The timing of my purchase of 2000 GPT shares at $1.60 on July 10 wasn't so good as the stock today hit a low of $1.355. Coincidentally, It looks like I'll be meeting the chairman and CEO tomorrow for an off the record briefing. They made the approach.

However, in terms of what an activist fund would do, it was the purchase of 1900 shares in Allco Equity Partners at $1.63 a pop yesterday which is the best example of where decent activism should be able to create some value.

AEP's half year results presentation released in February showed it had $1.46 per share in cash and net asset backing of $5.53, which drops to an NTA of $4.12 when you strip out goodwill.

AEP's biggest single investment has been in the listed global IT provider IBA Health which was valued at $3.01 per share in February, although the IBA stock has since dropped to 58c and silly old AEP last year paid $1.05 for its ordinary shares and 84.6c for the convertible notes as part of an overall investment of $345 million.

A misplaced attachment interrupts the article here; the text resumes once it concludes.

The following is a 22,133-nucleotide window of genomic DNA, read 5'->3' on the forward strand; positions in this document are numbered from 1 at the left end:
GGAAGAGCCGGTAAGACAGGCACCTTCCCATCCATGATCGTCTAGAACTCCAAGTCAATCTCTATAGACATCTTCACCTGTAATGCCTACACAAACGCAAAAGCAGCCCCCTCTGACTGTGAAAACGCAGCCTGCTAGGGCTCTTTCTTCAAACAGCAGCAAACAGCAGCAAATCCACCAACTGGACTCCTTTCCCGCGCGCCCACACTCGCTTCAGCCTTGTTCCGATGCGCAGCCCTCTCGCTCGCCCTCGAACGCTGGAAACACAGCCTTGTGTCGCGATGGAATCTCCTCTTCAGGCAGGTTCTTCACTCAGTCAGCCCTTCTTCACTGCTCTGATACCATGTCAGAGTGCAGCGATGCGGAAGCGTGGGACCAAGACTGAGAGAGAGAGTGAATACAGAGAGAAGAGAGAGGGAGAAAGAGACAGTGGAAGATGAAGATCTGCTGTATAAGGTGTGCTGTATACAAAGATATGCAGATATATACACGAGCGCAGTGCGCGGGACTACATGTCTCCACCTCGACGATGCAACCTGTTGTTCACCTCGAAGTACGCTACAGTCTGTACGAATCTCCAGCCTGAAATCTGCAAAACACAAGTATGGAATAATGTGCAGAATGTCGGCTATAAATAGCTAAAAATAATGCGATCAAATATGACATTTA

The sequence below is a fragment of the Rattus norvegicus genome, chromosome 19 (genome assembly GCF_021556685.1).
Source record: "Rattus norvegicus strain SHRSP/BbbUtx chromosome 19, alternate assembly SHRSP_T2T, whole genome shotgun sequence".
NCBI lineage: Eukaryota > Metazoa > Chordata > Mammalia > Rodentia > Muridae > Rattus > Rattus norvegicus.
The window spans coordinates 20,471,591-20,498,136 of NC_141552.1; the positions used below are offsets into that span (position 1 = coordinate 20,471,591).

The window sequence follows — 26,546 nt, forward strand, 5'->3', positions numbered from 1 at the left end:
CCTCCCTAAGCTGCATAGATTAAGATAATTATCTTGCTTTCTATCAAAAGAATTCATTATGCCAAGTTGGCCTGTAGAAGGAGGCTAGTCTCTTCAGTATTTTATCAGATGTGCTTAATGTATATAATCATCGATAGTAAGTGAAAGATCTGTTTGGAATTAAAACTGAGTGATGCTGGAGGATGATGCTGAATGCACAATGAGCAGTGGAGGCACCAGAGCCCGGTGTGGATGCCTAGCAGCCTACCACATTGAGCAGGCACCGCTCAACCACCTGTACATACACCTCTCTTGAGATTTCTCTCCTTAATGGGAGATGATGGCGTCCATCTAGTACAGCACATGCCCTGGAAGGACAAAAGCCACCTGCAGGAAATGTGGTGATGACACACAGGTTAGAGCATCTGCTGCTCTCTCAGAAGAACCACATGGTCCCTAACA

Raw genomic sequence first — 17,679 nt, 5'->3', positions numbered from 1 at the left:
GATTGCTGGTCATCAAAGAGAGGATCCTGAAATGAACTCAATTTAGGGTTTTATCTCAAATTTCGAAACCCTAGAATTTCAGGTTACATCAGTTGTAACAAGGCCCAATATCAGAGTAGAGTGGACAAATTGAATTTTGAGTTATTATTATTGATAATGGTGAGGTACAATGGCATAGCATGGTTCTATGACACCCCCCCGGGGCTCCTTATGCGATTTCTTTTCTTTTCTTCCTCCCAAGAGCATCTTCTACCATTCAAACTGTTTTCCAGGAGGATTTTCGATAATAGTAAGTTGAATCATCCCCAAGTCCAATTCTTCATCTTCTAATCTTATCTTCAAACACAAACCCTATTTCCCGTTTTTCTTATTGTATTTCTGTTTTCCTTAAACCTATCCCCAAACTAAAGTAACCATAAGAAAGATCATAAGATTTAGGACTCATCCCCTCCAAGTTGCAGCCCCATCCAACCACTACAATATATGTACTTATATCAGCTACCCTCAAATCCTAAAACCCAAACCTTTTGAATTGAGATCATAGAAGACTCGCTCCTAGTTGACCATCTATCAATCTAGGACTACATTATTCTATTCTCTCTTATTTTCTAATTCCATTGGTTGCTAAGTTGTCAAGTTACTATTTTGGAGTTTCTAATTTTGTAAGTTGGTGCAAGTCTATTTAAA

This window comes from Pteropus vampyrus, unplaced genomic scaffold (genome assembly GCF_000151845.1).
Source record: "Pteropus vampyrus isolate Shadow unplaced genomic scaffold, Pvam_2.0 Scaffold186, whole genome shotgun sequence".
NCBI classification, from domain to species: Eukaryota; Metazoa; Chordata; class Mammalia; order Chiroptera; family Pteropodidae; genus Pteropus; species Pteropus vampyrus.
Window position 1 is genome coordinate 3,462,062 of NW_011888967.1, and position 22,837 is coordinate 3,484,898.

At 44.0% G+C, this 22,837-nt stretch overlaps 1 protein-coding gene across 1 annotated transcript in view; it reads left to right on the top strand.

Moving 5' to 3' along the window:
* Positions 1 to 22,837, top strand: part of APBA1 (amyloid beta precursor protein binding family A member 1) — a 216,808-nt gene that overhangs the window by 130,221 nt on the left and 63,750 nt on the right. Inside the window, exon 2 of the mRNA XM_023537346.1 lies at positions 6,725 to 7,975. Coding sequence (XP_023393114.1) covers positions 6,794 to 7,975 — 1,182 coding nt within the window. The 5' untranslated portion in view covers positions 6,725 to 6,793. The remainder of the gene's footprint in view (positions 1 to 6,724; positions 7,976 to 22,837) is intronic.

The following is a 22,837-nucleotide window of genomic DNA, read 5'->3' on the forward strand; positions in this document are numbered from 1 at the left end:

In terms of deals that helped put the broader Allco empire into the emergency ward, IBA Health was one of them given that Allco Finance Group owns 35.5% of AEP.

AEP announced some board and management changes on May 5, but Allco's discredited co-founder David Coe remains non-executive chairman, even though he resigned as executive chairman of AFG in a nod to governance earlier this year.

Given that AFP is desperate for cash, it is pretty clear that AEP should be wound up, or at least more than $1 per share in cash should be returned to shareholders. This would allow AFP to immediately pay down $40 million in debt, in accordance with the debt repayment program it outlined yesterday.

They could even follow the lead of Toll Holdings with Virgin Blue and distribute the IBA Health stake to its own shareholders. Its two other major investments, Baycorp and Signature Security are not listed but both are profitable so AEP should be actively looking at ways to unlock value.